Discovery of clinically relevant fusions in pediatric cancer

Stephanie LaHaye, James R. Fitch, Kyle J. Voytovich, Adam C. Herman, Benjamin J. Kelly, Grant E. Lammi, Jeremy A. Arbesfeld, Saranga Wijeratne, Samuel J. Franklin, Kathleen M. Schieffer, Natalie Bir, Sean D. McGrath, Anthony R. Miller, Amy Wetzel, Katherine E. Miller, Tracy A. Bedrosian, Kristen Leraas, Elizabeth A. Varga, Kristy Lee, Ajay GuptaBhuvana Setty, Daniel R. Boué, Jeffrey R. Leonard, Jonathan L. Finlay, Mohamed S. Abdelbaki, Diana S. Osorio, Selene C. Koo, Daniel C. Koboldt, Alex H. Wagner, Ann Kathrin Eisfeld, Krzysztof Mrózek, Vincent Magrini, Catherine E. Cottrell, Elaine R. Mardis, Richard K. Wilson, Peter White

Research output: Contribution to journalArticlepeer-review

11 Scopus citations


Background: Pediatric cancers typically have a distinct genomic landscape when compared to adult cancers and frequently carry somatic gene fusion events that alter gene expression and drive tumorigenesis. Sensitive and specific detection of gene fusions through the analysis of next-generation-based RNA sequencing (RNA-Seq) data is computationally challenging and may be confounded by low tumor cellularity or underlying genomic complexity. Furthermore, numerous computational tools are available to identify fusions from supporting RNA-Seq reads, yet each algorithm demonstrates unique variability in sensitivity and precision, and no clearly superior approach currently exists. To overcome these challenges, we have developed an ensemble fusion calling approach to increase the accuracy of identifying fusions. Results: Our Ensemble Fusion (EnFusion) approach utilizes seven fusion calling algorithms: Arriba, CICERO, FusionMap, FusionCatcher, JAFFA, MapSplice, and STAR-Fusion, which are packaged as a fully automated pipeline using Docker and Amazon Web Services (AWS) serverless technology. This method uses paired end RNA-Seq sequence reads as input, and the output from each algorithm is examined to identify fusions detected by a consensus of at least three algorithms. These consensus fusion results are filtered by comparison to an internal database to remove likely artifactual fusions occurring at high frequencies in our internal cohort, while a “known fusion list” prevents failure to report known pathogenic events. We have employed the EnFusion pipeline on RNA-Seq data from 229 patients with pediatric cancer or blood disorders studied under an IRB-approved protocol. The samples consist of 138 central nervous system tumors, 73 solid tumors, and 18 hematologic malignancies or disorders. The combination of an ensemble fusion-calling pipeline and a knowledge-based filtering strategy identified 67 clinically relevant fusions among our cohort (diagnostic yield of 29.3%), including RBPMS-MET, BCAN-NTRK1, and TRIM22-BRAF fusions. Following clinical confirmation and reporting in the patient’s medical record, both known and novel fusions provided medically meaningful information. Conclusions: The EnFusion pipeline offers a streamlined approach to discover fusions in cancer, at higher levels of sensitivity and accuracy than single algorithm methods. Furthermore, this method accurately identifies driver fusions in pediatric cancer, providing clinical impact by contributing evidence to diagnosis and, when appropriate, indicating targeted therapies.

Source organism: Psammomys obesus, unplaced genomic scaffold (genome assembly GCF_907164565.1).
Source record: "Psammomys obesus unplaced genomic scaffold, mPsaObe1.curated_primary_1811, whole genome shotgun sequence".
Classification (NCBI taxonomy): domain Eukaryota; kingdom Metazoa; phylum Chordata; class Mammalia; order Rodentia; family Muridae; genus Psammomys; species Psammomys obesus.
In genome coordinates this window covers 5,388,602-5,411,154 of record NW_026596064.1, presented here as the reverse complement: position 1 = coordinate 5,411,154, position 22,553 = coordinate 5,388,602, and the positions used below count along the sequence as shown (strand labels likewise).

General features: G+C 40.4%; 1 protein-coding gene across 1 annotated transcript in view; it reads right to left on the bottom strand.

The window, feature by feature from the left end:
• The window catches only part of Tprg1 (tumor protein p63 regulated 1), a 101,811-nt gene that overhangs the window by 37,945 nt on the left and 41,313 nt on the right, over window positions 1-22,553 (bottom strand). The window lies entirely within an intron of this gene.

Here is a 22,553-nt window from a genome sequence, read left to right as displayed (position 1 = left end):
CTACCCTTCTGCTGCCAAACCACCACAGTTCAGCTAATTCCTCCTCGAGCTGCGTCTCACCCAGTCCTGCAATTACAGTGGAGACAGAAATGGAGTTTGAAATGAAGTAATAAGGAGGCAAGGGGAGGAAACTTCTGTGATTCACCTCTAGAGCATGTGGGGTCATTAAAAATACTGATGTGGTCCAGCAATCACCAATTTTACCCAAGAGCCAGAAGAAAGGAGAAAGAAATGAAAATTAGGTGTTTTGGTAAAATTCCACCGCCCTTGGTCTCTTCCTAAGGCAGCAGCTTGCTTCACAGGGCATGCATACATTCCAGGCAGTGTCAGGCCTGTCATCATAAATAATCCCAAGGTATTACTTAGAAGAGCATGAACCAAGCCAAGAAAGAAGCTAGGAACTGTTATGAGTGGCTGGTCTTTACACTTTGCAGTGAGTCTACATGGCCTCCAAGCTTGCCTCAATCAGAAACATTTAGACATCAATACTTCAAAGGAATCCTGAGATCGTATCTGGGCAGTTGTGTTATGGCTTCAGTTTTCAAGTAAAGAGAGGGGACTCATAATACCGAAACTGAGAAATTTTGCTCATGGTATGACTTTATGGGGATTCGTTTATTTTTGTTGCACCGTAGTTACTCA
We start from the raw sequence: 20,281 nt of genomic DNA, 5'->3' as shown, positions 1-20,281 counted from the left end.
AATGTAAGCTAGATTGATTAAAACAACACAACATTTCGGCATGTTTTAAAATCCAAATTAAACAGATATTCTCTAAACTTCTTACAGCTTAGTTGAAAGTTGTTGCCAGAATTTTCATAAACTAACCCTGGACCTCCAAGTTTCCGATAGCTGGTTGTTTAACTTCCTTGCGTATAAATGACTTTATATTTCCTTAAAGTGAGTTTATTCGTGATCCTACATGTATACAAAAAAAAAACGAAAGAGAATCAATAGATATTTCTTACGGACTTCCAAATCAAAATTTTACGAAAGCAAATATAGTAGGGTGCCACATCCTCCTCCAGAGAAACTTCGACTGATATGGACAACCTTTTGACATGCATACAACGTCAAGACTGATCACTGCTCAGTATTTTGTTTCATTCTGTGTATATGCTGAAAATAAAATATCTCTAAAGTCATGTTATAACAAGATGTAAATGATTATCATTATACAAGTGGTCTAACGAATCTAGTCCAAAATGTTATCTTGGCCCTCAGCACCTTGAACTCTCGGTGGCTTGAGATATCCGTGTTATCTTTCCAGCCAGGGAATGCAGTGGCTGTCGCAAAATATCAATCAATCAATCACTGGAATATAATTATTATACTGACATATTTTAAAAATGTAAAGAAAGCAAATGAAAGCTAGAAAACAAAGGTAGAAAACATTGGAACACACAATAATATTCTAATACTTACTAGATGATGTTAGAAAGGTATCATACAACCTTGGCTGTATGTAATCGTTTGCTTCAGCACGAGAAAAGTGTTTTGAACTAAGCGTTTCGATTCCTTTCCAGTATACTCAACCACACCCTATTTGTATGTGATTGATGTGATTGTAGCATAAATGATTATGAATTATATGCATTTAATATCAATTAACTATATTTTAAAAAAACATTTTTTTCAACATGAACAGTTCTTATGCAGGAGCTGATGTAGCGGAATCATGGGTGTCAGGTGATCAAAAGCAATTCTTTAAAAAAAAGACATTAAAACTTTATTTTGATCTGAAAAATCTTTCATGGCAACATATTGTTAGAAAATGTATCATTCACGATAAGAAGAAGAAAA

Original languageEnglish
Article number872
JournalBMC genomics
Issue number1
StatePublished - Dec 2021


  • Cancer
  • Gene fusions
  • Genomics
  • Pediatric neoplasms
  • RNA-Seq
  • Transcriptomics


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